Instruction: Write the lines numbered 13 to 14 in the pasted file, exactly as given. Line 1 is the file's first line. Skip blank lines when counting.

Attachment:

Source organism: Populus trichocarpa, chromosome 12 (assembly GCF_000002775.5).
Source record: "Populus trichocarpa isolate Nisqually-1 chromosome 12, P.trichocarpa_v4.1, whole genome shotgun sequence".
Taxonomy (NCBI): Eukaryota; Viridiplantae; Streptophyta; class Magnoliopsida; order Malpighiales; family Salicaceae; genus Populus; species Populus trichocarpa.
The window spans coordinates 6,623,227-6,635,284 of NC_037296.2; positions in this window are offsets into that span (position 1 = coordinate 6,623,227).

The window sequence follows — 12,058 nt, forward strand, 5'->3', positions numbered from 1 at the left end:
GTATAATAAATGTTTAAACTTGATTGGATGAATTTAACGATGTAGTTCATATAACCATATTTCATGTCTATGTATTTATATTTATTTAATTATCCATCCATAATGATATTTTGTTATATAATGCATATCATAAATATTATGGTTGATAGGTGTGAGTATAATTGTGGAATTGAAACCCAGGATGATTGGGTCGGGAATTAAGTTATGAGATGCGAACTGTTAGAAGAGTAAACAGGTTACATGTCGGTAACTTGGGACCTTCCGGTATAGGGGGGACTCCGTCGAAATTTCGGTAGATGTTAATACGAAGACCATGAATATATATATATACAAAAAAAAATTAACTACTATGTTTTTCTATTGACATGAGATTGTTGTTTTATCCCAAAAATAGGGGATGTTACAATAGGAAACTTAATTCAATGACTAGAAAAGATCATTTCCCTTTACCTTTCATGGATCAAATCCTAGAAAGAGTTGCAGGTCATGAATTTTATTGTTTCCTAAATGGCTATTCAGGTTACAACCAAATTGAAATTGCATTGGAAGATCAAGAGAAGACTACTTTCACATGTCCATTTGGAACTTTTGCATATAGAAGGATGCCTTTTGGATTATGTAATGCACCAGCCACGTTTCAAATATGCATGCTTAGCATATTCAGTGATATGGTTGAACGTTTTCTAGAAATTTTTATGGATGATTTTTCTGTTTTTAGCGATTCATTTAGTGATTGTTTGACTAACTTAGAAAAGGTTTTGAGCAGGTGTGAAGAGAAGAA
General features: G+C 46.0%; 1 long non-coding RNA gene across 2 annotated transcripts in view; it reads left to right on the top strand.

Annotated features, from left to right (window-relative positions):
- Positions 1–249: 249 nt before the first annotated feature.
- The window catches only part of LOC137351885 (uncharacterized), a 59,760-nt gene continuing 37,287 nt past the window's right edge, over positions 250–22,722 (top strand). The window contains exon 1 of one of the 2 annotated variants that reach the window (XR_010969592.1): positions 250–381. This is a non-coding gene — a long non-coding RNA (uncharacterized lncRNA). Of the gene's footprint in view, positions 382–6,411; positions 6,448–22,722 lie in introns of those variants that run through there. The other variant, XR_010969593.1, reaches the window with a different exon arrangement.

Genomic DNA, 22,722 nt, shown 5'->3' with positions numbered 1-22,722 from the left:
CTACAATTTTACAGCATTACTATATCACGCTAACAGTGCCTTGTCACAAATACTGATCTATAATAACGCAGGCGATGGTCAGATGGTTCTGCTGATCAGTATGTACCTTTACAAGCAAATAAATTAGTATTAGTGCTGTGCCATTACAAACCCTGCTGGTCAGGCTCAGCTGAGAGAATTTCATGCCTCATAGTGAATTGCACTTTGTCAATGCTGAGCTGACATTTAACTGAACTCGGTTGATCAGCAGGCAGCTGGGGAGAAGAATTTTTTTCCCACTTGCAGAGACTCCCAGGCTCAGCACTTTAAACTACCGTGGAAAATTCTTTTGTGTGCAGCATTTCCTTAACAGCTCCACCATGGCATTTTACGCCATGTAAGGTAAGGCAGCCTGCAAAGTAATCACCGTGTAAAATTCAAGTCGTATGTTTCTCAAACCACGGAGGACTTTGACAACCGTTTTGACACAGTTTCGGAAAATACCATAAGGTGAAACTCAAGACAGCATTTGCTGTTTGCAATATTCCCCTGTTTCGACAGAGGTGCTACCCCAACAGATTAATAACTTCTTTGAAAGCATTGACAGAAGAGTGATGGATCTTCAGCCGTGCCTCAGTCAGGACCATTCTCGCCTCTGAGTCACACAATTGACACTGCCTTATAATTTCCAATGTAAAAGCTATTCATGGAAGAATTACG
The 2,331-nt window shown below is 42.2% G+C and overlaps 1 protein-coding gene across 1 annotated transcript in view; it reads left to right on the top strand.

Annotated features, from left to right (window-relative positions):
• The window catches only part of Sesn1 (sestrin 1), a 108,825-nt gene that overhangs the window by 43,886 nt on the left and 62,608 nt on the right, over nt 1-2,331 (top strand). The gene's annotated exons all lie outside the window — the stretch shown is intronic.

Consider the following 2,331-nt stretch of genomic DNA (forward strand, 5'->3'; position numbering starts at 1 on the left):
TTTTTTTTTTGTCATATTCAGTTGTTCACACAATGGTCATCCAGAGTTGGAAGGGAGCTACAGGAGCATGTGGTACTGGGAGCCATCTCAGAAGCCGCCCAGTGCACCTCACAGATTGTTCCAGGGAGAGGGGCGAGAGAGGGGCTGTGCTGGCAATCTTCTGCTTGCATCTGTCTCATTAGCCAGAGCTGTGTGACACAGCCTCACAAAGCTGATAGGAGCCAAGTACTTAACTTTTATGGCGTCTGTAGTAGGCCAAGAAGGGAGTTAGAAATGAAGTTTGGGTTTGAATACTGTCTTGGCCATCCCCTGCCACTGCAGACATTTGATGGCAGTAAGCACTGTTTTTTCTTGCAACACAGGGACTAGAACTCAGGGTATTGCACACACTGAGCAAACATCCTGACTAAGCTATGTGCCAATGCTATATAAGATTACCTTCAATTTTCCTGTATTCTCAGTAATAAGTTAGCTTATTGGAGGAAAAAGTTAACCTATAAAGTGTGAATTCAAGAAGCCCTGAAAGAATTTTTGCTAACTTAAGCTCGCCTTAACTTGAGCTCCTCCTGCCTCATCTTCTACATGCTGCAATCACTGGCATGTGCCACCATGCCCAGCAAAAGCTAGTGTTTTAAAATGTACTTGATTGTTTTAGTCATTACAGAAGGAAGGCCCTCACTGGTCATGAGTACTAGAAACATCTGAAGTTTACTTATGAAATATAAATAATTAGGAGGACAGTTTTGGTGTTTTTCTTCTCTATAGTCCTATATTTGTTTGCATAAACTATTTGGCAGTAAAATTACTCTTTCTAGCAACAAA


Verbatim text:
The 2,331-nt window shown below is 42.2% G+C and overlaps 1 protein-coding gene across 1 annotated transcript in view; it reads left to right on the top strand.

Annotated features, from left to right (window-relative positions):